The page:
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Tagged with “interview” (11)

  1. The Gently Mad Podcast: Krystyn Heide

    The Gently Mad is an interview show about what drives us as creators and connects us as people. Each week, we explore the stories, experiences and insights of awesome people who make awesome things. Hosted by Adam Clark.

    Krystyn Heide, a highly-respected designer at Squarespace, talks about life as an early employee of a company that has grown to more than 100, happy accidents, her love for sci-fi and what matters the most to her in life.

    http://thegentlymad.com/episodes/008-krystyn-heide/

    —Huffduffed by Heilemann

  2. Erin Kissane podcast interview: editorial strategy, web magazines and trolls

    In Episode 4 of the Together London Podcast, I talk to Erin Kissane about what she learned editing A List Apart magazine, her book The Elements of Content Strategy, why she started Contents Magazine, and what we can do about the problem of harassment online.

    http://lucidplot.com/2012/07/31/kissane-podcast/

    —Huffduffed by Heilemann

  3. Charlie Stross on Singularity 1 on 1: The World is Complicated. Elegant Narratives Explaining Everything Are Wrong!

    Want to find out why Charlie Stross thinks that the singularity, if it happens at all, may not leave any room for humans? Check out his interview for www.SingularityWeblog.com

    Today my guest on Singularity 1 on 1 is award winning science fiction author Charles Stross. It was his seminal singularity book Accelerando that not only won the 2006 Locus Award (in addition to being a finalist for the John W. Campbell Memorial Award and on the final ballot for the Hugo Award) but was also at least in part responsible for my launching of SingularitySymposium.com and SingularityWeblog.com.

    During my conversation with Charlie we discuss issues such as: his early interest in and love for science fiction; his work as a “code monkey” for a start up company during the first dot com boom of the late nineties and the resulting short sci fi story Lobsters (which eventually turned into Accelerando); his upcoming book Rule 34; his take on the human condition, brain uploading, the technological singularity and our chances of surviving it.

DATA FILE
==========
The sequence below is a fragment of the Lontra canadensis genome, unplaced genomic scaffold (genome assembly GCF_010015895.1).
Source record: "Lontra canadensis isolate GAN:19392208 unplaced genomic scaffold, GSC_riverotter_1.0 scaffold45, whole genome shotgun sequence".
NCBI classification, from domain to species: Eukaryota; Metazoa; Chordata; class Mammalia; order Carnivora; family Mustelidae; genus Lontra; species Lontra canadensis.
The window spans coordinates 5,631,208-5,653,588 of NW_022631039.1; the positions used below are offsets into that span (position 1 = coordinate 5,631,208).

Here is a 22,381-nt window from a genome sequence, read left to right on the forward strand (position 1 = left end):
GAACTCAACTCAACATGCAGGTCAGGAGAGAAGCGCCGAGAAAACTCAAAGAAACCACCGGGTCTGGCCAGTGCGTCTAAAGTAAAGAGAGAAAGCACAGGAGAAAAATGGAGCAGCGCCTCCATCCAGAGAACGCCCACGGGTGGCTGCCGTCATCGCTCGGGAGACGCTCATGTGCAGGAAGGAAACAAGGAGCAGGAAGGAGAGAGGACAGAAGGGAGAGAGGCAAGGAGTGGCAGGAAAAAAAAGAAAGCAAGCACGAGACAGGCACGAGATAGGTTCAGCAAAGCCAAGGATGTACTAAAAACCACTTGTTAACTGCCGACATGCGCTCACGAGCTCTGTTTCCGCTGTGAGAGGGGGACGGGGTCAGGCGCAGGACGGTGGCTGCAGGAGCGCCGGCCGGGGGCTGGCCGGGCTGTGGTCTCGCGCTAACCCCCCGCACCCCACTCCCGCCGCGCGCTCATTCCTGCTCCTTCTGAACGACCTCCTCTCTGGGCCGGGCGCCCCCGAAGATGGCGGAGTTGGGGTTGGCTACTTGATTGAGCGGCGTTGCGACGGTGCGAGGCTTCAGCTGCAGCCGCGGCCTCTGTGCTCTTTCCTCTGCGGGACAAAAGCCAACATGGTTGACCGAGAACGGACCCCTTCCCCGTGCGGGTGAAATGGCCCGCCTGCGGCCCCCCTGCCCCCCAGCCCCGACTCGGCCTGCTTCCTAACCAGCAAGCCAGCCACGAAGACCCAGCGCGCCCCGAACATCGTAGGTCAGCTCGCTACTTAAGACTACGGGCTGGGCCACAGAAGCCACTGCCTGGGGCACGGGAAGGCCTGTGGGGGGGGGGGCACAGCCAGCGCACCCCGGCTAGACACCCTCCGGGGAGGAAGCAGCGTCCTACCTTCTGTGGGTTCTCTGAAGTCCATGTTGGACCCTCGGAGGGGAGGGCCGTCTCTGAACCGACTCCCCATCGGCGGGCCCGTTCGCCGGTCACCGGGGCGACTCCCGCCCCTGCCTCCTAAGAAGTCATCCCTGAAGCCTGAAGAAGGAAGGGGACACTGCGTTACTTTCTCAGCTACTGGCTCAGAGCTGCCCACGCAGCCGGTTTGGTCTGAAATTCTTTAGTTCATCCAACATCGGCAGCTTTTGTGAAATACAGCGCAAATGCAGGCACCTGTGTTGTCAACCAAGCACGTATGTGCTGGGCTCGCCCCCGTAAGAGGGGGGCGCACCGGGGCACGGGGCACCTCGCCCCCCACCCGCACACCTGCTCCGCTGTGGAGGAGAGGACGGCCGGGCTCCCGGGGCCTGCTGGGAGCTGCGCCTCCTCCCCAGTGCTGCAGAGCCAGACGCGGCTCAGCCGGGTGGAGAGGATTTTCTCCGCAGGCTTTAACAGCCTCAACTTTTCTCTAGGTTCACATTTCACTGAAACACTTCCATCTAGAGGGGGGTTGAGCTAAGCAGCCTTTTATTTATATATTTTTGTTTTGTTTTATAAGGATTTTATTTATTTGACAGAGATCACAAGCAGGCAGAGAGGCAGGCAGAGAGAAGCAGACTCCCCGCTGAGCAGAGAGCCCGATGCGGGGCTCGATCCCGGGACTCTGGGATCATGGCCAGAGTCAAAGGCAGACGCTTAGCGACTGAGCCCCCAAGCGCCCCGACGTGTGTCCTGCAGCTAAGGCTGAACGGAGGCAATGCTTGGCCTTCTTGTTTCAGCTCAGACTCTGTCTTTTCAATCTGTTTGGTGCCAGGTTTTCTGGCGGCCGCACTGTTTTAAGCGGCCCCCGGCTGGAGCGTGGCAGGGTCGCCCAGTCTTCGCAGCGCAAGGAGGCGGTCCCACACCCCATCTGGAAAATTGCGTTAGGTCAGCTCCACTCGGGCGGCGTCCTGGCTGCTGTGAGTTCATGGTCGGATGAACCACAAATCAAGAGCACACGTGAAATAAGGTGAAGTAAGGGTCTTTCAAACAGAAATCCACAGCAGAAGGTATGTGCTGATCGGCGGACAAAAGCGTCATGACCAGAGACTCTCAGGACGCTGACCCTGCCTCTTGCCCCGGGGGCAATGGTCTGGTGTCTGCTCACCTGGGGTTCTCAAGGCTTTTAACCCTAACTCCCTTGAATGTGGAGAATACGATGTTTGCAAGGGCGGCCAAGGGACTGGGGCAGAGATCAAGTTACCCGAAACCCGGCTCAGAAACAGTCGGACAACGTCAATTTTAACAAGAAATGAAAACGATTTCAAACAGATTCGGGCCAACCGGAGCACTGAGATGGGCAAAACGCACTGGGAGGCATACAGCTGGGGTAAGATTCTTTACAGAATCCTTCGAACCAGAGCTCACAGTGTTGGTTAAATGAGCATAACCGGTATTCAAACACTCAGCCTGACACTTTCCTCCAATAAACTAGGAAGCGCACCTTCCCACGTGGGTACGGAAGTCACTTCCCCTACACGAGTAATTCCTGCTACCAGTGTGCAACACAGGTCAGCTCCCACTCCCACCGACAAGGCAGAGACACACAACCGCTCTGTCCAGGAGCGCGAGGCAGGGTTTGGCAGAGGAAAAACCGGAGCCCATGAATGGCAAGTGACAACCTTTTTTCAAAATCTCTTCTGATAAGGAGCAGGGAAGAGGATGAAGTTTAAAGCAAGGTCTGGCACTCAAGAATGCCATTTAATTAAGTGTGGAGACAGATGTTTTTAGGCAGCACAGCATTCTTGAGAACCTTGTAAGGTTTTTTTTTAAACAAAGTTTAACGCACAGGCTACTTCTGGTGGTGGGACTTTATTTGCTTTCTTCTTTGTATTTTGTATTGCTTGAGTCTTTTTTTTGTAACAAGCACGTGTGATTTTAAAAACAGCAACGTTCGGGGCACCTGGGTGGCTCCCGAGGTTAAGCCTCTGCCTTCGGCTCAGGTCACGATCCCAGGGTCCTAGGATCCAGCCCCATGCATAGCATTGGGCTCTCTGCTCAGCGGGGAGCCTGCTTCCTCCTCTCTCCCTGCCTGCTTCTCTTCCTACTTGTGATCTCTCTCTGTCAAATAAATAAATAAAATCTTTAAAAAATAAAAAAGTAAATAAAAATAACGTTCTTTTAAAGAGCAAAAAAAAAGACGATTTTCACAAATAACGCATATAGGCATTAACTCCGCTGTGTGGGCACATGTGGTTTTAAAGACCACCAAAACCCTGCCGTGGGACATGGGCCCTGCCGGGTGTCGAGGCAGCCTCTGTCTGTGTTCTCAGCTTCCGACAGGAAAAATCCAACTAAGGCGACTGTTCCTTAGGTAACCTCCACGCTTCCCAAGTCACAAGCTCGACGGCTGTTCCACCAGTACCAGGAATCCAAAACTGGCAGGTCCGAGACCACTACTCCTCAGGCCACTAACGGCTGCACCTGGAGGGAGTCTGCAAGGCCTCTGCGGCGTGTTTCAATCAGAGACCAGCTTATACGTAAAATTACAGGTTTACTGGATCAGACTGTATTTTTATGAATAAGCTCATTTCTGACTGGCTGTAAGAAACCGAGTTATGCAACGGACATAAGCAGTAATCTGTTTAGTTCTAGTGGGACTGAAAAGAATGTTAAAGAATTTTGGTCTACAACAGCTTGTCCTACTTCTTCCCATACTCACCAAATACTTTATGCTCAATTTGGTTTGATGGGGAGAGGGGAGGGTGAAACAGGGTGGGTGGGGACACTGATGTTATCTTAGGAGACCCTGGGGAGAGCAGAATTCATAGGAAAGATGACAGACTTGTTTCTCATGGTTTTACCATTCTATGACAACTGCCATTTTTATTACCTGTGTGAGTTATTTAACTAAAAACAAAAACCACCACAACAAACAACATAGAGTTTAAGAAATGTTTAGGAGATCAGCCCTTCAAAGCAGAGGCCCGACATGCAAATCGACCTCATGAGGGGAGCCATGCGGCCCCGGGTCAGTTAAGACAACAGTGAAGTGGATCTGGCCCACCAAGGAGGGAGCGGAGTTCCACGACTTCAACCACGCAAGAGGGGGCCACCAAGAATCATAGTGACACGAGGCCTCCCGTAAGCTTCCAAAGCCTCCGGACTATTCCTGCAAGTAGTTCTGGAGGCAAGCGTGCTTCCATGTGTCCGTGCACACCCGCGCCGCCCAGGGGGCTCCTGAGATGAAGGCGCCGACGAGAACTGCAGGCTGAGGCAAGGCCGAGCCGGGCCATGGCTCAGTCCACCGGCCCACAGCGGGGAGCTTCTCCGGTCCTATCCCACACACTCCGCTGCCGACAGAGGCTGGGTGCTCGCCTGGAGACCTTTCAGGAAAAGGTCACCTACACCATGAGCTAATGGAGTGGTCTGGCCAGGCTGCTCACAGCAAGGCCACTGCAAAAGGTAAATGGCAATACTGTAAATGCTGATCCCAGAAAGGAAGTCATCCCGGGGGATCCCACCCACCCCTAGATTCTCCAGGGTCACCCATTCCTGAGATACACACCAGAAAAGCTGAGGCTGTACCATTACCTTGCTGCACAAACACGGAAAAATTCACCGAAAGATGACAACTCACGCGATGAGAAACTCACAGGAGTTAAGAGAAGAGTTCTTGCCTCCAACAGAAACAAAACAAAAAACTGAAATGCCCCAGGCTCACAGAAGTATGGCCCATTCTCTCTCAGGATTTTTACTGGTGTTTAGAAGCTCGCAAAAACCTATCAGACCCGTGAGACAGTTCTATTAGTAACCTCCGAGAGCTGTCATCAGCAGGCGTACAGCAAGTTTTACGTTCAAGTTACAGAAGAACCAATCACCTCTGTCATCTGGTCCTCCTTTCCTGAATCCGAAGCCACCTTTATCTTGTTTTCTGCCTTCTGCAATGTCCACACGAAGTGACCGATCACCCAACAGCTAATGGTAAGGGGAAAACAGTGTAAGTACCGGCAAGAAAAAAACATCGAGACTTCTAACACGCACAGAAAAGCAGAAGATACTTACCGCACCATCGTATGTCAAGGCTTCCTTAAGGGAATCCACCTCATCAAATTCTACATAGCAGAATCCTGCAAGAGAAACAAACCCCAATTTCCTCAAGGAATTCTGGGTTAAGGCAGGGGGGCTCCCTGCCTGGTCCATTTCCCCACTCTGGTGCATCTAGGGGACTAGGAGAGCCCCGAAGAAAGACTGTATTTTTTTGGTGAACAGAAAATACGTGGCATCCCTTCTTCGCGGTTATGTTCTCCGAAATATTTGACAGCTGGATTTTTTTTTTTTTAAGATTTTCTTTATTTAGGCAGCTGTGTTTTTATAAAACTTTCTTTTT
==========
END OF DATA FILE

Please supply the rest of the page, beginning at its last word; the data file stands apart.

Charles Stross, 46, is a full-time science fiction writer and resident of Edinburgh, Scotland. The winner of two Locus Reader Awards and winner of the 2005 and 2010 Hugo awards for best novella, Stross’ works have been translated into over twelve languages.

    Like many writers, Stross has had a variety of careers, occupations, and job-shaped-catastrophes in the past, from pharmacist (he quit after the second police stake-out) to first code monkey on the team of a successful dot-com startup (with brilliant timing he tried to change employer just as the bubble burst).

    http://singularityblog.singularitysymposium.com/charlie-stross-on-singularity-1-on-1-the-world-is-complicated-elegant-narratives-explaining-everything-are-wrong/

    —Huffduffed by Heilemann

  4. Audio Interview With Visual Effects Master Douglas Trumbull ~ Criticize This!

    Brilliant visual effects master Douglas Trumbull got his start at a young age working on Stanley Kubrick’s 2001: A Space Odyssey. Although he was only in his early 20s during production of 2001, his contribution of figuring out a way to film the now-famous "Stargate Sequence" changed the special effects industry drastically and made films like Star Wars possible (Trumbull himself was asked to work on Star Wars but turned it down due to other projects at the time).

    After 2001 wrapped, Trumbull went on to direct his own films, including Silent Running (1972) and Brainstrom (1983), as well as working on the visual effects for The Andromeda Strain (1971), Close Encounters of the Third Kind (1977), Star Trek: The Motion Picture (1979), and Blade Runner (1982). He also designed the Back to the Future Ride at Universal Studios during the 80s, and has been a leader in creating special effects technology.